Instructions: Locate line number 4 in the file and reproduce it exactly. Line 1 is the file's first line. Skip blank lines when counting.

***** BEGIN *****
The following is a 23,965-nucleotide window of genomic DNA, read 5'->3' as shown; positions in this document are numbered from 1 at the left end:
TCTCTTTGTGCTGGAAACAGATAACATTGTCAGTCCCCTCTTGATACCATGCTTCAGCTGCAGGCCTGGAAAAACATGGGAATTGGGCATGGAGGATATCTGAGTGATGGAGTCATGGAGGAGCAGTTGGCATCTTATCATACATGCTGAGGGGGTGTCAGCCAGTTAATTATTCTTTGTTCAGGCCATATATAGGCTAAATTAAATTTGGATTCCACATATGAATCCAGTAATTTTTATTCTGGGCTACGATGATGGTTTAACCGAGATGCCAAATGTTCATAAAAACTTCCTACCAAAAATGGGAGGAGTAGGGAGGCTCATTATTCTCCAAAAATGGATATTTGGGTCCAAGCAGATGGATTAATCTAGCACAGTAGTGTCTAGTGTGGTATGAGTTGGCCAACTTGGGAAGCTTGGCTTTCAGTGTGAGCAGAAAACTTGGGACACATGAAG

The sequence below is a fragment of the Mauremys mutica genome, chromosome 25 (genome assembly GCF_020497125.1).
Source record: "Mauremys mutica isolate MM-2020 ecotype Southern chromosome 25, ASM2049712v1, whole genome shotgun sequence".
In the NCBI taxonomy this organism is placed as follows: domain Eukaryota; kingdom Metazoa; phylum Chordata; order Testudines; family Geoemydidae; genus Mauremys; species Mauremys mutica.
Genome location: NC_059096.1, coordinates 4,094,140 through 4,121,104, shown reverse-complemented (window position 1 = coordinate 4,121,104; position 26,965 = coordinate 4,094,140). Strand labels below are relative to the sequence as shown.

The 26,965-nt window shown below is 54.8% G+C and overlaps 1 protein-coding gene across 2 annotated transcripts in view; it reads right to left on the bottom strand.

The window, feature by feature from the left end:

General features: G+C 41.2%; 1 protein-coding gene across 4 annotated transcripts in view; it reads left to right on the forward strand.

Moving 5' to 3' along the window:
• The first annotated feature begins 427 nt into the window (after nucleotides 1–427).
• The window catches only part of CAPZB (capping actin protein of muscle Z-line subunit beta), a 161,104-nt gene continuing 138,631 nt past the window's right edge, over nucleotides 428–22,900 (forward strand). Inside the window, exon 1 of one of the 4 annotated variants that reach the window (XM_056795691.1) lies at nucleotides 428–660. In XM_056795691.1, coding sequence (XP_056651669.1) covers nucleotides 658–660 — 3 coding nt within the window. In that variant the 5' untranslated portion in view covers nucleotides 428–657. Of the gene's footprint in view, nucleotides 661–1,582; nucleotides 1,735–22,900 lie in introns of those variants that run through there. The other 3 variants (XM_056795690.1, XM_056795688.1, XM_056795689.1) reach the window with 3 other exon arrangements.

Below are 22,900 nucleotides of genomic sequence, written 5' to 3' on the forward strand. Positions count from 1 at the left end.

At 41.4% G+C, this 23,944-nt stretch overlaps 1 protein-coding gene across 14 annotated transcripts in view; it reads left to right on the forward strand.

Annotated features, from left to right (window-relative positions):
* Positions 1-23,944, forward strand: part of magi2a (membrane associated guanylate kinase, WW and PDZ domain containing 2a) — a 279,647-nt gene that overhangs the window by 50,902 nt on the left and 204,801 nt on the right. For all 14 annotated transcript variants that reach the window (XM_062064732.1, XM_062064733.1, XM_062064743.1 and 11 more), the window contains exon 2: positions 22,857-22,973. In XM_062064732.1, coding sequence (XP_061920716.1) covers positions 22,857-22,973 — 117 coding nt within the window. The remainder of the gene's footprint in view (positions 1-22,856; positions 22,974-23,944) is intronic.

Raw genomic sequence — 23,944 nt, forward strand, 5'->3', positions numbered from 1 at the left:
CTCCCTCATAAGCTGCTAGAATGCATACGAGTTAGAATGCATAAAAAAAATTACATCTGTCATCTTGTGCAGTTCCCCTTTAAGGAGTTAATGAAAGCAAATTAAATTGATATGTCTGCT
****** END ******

Source record: "Mauremys mutica isolate MM-2020 ecotype Southern chromosome 25, ASM2049712v1, whole genome shotgun sequence".